Needless to remind that the Tunisian administration isn’t exactly known to be an easy adopter of technology, or change to start with. Noting that, sadly but quite true, Tunisia still operates Under the Foreign Trade and Foreign Exchange code (law No. 76-18). A law that dates way back to January 1976. So until the we manage to bring the administration to the 21st century, any so-called innovation will simply fail to integrate, or at least to properly serve its purpose. Sometimes it’s just worthless to keep patching an old broken machine, when all you need is a new one.

 

Tunisia‘s change makers, a glimpse of hope.. 

The good side to this is that hard times do indeed make strong men, and women. Startup Act weren’t to make it this far already if it wasn’t of a massive collective effort backed by continuous lobbying from the entrepreneurial ecosystem in Tunisia over the course of many years.

It also is definitely worth mentioning that these initiatives emerging from the local ecosystem do in fact date back way before the Startup Act project including, but are not limited to, the work on creating and launching the International Technology Card (CTI) on 2015 to allow international financial transactions but mostly providing Tunisian developers access to merchand accounts (such as Google Play and Apple’s App Store) and be able to monetize their mobile apps (through Ads and in-app purchases techniques for example) and therefore make money out of it which was nearly impossible to do prior to the CTI card, at least in a manner that complies with laws and regulations.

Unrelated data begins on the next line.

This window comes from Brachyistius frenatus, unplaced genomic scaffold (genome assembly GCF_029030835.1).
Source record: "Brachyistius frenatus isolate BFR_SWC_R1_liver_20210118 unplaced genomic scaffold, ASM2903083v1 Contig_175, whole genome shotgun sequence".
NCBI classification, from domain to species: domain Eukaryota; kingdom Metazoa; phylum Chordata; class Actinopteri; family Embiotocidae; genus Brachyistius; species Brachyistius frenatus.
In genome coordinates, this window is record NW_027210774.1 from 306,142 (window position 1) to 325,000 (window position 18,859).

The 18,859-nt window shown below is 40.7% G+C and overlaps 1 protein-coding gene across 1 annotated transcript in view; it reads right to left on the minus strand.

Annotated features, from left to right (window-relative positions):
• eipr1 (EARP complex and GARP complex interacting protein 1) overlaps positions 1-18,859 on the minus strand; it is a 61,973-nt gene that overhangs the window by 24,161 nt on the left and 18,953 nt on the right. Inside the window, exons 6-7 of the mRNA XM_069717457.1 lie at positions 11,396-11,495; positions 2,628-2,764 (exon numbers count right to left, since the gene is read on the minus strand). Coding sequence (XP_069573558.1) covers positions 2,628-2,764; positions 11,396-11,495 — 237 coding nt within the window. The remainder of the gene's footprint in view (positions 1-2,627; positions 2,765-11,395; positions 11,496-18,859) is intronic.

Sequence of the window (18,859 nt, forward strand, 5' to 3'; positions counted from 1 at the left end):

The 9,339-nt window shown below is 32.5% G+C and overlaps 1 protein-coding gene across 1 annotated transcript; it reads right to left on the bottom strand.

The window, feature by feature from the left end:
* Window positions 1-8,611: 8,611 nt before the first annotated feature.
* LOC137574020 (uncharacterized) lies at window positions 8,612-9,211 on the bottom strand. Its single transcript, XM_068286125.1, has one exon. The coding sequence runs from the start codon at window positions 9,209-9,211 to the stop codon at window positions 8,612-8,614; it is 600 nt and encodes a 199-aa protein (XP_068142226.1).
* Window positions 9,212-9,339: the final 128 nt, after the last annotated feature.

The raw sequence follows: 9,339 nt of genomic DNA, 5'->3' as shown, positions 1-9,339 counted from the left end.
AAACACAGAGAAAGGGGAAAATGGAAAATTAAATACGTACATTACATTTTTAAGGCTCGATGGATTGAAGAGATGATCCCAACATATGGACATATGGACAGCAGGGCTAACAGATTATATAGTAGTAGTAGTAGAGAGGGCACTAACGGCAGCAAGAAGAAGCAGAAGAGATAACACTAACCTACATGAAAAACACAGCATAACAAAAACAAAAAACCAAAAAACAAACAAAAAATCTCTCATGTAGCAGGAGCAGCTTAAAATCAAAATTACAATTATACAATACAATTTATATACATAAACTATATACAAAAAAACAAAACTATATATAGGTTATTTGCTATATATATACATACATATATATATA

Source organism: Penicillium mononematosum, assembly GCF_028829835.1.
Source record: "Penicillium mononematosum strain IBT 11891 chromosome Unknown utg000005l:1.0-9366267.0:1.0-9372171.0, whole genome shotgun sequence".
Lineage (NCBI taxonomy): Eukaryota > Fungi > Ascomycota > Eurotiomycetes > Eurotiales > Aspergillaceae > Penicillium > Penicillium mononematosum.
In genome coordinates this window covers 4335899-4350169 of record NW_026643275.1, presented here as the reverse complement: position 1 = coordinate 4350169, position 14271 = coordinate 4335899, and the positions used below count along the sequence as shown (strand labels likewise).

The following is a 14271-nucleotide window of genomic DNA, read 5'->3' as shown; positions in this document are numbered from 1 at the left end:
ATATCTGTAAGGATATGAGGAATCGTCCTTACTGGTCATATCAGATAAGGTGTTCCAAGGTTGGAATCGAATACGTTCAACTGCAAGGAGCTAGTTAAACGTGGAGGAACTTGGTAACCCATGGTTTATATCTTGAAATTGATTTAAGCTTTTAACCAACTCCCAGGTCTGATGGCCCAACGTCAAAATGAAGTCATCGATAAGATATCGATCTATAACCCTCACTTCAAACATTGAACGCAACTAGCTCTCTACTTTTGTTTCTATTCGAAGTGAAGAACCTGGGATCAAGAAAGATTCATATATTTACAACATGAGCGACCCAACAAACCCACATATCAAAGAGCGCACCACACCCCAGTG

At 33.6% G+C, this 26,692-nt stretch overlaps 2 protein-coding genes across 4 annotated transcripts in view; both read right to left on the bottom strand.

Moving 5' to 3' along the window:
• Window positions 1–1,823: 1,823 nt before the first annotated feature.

It seems like, for once, refreshingly promising actions are actually coming from within: from those who are subject to the actual daily constraints depriving Tunisian entrepreneurs from the very basic rights and needs for a 21st century citizen. And it would be fair to claim that this post-revolution generation, arguably the most desperate and underrepresented generation of the country’s modern history, has had enough of playing by old-school rules that do not seem to be going anywhere better anytime soon and have decided to take matters into their own hands changing one bit at time.

It probably is still early to foresee how this would advance and what the upcoming few years might bring along. But one thing for sure, the battle has just begun and the updates are worth following. Better yet, stepping in, as every effort is considerably needed, and contribute to building the Tunisia we long for.